“We’re thrilled to hear of the high score and the gold medal and also not surprised,” Beuselinck said. “We have such confidence in this beautiful wine and its expression. The award is a clear example that the quality of the wine is not limited by the container.”

Matt Hughes is the winemaker and the viognier is sourced from a single vineyard that has been farmed organically for more than two decades on the estate at Campovida.

“It’s a wine in its purest form without distractions such as new oak — just the grapes and their voice,” Beuselinck said.

Hoffman said the 96-point score is an “amazing data point. We’re putting our wines in prestigious wine competitions to show that cans as well as bottles can be a great format for premium wine.”

At this year’s Sunset International Wine Competition, this viognier also won a gold medal, with Maker’s 2019 Sparkling Sauvignon Blanc snagging a gold medal as well. At the International Women’s Wine Competition this year, Maker reeled in a gold for its 2018 Chenin Blanc.

This is the first year the North Coast Wine Challenge accepted canned wine entries, with three producers entering seven wines. Organizers expect to reel in more canned entries next year and plan to integrate them into the competition rather than keep them in a separate category.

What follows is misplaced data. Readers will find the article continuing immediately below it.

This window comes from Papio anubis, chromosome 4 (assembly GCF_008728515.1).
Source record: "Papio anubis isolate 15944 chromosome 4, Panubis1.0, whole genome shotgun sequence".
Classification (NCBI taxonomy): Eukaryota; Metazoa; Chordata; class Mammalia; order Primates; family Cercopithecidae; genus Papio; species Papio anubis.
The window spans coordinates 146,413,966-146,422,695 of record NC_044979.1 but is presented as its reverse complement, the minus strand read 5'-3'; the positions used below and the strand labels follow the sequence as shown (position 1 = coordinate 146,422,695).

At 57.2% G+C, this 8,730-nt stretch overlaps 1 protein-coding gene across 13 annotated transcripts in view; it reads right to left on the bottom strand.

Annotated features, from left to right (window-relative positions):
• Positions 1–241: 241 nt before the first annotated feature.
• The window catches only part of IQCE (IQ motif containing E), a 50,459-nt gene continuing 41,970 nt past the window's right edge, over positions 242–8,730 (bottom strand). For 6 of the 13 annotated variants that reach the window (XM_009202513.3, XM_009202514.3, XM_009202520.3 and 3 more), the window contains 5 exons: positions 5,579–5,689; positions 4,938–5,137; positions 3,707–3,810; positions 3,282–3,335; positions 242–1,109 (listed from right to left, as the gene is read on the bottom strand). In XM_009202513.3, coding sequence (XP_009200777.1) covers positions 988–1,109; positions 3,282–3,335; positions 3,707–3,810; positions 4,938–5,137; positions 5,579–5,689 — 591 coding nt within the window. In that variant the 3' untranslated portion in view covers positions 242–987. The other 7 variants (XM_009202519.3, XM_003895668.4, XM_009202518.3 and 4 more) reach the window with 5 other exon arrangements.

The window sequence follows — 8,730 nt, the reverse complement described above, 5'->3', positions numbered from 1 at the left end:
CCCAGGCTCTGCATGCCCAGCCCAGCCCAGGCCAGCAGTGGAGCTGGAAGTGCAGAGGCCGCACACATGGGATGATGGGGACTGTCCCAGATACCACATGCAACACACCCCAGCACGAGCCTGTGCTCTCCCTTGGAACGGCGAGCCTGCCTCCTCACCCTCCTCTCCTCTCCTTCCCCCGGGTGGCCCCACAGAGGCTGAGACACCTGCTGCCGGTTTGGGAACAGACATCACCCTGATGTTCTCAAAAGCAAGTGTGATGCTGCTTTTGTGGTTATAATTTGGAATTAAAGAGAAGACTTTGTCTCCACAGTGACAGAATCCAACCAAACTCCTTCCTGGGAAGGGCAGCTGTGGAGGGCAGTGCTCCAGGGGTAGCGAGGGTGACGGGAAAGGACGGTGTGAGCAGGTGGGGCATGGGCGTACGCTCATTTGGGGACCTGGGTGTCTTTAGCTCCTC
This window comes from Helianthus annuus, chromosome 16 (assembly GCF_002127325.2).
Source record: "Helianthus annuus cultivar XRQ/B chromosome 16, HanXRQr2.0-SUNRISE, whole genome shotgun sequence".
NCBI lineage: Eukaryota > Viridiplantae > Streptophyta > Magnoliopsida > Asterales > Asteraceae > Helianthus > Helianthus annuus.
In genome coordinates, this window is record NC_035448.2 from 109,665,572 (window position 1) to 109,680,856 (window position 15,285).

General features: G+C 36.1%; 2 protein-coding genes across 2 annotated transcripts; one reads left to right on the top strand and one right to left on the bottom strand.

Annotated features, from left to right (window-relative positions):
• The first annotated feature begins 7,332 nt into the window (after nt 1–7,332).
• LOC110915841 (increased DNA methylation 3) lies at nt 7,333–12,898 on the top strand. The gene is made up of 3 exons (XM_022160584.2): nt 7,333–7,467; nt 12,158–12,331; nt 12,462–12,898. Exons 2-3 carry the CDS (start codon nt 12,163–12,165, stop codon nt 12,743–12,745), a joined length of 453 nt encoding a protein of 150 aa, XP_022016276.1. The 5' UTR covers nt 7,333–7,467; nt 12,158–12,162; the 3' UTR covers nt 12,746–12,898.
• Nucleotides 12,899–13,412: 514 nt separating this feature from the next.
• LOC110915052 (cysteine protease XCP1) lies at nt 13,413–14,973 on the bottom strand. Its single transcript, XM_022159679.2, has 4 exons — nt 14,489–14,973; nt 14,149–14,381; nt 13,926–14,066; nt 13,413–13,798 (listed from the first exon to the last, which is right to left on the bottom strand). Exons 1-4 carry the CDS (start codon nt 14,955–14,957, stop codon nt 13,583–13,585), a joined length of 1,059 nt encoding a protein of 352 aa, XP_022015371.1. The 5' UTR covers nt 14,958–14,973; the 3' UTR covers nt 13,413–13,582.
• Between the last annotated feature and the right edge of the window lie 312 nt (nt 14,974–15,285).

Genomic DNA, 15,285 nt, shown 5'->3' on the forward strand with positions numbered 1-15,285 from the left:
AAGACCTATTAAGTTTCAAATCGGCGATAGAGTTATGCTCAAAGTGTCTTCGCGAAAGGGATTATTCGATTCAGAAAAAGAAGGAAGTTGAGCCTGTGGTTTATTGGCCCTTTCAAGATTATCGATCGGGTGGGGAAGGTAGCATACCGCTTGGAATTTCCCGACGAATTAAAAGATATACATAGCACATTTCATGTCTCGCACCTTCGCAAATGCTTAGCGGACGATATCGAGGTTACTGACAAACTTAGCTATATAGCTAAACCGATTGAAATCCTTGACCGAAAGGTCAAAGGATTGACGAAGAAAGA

“I think the correct observation here is that producers are stepping up and realizing there’s a demand for quality wine in a can,” said Daryl Groom, chief wine judge and partner of the competition. “My experience before was that most were California appellation and aimed at a cheaper price. With these it’s great to see a higher appellation.”

The quality in canned wine has markedly improved, according to Corey Beck, CEO of Geyserville’s Francis Ford Coppola Winery.

“Canned wine has gotten a lot better over the last few years and it’s because our industry is working together to share best practices,” he said. “One of them is using no to little oak and low SO2 (sulphur dioxide) levels.”

Beck said varietals that seem to fare best are viognier and chardonnay.

With technology now in check, Kawala said Maker is bucking what’s expected in cans by showcasing premium wine with a vintage date and an American Viticulture Area (AVA) designation on the label.

Maker’s goal, the partners said, is to offer a new distribution channel for smaller producers while becoming a destination for the next generation of wine drinkers.

“We have our eye on Sonoma and Mendocino counties because they have stellar grapes, great winemaking talent and untold stories,” she said.

Reaching millennials

Hoffman, 30, and Kawala, 29, say they know how to tap into their generation of drinkers. This should pique the interest of the wine industry, which continues to grapple with how to reach them. In fact, in Silicon Valley Bank’s most recent State of the Wine Industry videocast, it touched on this dilemma. Amy Hoopes, president of Wente Vineyards, chimed in, referring to millennials as “elusive unicorns.”